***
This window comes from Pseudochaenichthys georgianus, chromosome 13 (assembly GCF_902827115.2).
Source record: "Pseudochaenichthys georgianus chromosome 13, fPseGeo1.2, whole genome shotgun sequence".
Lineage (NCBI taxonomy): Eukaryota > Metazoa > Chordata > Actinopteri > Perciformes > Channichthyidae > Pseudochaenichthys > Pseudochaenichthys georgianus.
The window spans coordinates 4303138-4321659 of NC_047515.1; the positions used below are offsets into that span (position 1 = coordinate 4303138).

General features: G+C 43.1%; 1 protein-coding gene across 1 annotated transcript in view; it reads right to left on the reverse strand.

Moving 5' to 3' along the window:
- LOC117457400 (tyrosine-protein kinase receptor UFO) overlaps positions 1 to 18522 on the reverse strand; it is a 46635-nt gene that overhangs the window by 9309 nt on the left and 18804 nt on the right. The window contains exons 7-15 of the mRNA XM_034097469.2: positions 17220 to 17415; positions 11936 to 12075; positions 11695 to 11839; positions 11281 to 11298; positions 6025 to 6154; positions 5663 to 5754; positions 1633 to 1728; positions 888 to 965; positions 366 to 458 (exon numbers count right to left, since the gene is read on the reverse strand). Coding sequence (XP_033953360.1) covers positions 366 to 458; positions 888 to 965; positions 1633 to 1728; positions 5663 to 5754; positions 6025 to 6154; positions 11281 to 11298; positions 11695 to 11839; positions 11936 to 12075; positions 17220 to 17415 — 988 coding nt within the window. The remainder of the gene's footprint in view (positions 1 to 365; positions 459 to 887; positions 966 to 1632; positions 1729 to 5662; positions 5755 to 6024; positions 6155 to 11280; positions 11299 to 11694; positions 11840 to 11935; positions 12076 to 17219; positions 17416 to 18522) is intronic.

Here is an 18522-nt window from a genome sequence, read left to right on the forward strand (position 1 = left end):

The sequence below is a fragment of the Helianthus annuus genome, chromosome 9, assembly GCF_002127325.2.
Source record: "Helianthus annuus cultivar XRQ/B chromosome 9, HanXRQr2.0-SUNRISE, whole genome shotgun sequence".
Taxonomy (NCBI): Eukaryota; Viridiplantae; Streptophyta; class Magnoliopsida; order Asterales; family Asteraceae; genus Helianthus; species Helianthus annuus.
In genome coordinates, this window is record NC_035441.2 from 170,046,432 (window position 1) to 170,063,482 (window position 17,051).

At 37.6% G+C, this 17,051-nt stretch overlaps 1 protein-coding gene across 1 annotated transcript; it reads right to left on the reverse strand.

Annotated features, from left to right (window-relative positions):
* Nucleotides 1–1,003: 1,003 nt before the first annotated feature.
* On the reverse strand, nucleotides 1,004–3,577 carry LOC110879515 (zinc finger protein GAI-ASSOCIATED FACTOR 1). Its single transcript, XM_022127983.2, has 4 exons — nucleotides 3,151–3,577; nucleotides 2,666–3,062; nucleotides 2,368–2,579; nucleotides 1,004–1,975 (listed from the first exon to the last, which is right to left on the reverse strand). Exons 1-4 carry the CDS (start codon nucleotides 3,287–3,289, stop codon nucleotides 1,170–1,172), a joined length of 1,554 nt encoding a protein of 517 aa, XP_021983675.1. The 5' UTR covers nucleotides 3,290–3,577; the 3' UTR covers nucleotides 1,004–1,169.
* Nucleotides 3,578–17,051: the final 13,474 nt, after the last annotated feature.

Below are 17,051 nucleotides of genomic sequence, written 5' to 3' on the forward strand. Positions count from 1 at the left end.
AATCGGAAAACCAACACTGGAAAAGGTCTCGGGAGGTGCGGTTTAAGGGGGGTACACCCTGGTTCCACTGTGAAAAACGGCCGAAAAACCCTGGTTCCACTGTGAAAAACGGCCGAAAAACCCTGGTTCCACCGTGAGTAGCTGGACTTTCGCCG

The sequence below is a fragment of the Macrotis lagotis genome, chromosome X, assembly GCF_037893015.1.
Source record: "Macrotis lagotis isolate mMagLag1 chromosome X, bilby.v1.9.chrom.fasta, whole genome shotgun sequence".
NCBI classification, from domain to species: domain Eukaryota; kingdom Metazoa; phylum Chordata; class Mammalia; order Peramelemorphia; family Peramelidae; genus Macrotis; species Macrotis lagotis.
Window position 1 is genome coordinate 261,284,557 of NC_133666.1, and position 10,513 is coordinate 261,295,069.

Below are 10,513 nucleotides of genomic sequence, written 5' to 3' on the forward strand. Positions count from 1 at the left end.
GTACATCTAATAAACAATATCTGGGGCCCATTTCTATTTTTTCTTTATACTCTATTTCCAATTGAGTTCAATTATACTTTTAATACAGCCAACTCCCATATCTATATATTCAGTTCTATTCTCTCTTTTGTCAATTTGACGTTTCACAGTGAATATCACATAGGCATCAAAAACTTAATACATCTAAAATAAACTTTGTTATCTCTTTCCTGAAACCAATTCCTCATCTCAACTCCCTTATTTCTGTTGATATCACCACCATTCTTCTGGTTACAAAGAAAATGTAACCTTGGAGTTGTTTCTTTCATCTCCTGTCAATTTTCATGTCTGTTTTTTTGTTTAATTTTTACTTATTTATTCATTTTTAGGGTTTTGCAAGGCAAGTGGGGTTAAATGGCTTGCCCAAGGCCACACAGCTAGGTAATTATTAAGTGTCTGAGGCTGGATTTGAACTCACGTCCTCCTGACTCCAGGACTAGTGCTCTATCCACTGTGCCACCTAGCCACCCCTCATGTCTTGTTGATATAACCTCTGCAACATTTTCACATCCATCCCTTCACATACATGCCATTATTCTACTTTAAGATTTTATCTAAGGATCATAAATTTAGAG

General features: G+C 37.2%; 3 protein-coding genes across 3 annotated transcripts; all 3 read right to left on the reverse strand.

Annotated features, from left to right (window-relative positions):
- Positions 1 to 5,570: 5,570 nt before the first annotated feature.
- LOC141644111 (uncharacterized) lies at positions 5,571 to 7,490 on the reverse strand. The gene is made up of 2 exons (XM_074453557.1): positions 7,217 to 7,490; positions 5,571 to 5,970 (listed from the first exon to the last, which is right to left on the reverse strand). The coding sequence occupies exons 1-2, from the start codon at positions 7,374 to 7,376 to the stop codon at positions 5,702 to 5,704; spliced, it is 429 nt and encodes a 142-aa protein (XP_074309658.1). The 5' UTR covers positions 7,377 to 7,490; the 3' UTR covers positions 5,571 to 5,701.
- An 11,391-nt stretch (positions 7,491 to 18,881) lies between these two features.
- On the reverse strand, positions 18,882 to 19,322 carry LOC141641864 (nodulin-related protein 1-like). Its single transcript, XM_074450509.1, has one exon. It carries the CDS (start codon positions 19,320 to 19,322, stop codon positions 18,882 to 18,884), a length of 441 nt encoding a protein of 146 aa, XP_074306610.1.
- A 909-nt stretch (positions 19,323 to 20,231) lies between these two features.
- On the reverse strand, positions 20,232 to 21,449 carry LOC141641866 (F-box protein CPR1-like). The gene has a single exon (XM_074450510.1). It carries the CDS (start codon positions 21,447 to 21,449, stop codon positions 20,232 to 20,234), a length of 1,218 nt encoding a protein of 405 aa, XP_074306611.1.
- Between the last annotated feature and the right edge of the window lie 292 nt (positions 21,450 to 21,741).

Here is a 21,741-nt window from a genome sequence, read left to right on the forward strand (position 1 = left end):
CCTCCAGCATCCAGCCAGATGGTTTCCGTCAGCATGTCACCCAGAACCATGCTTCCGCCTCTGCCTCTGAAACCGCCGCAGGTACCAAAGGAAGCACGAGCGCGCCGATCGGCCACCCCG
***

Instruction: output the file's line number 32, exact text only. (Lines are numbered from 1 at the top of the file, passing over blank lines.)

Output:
- A 909-nt stretch (positions 19,323 to 20,231) lies between these two features.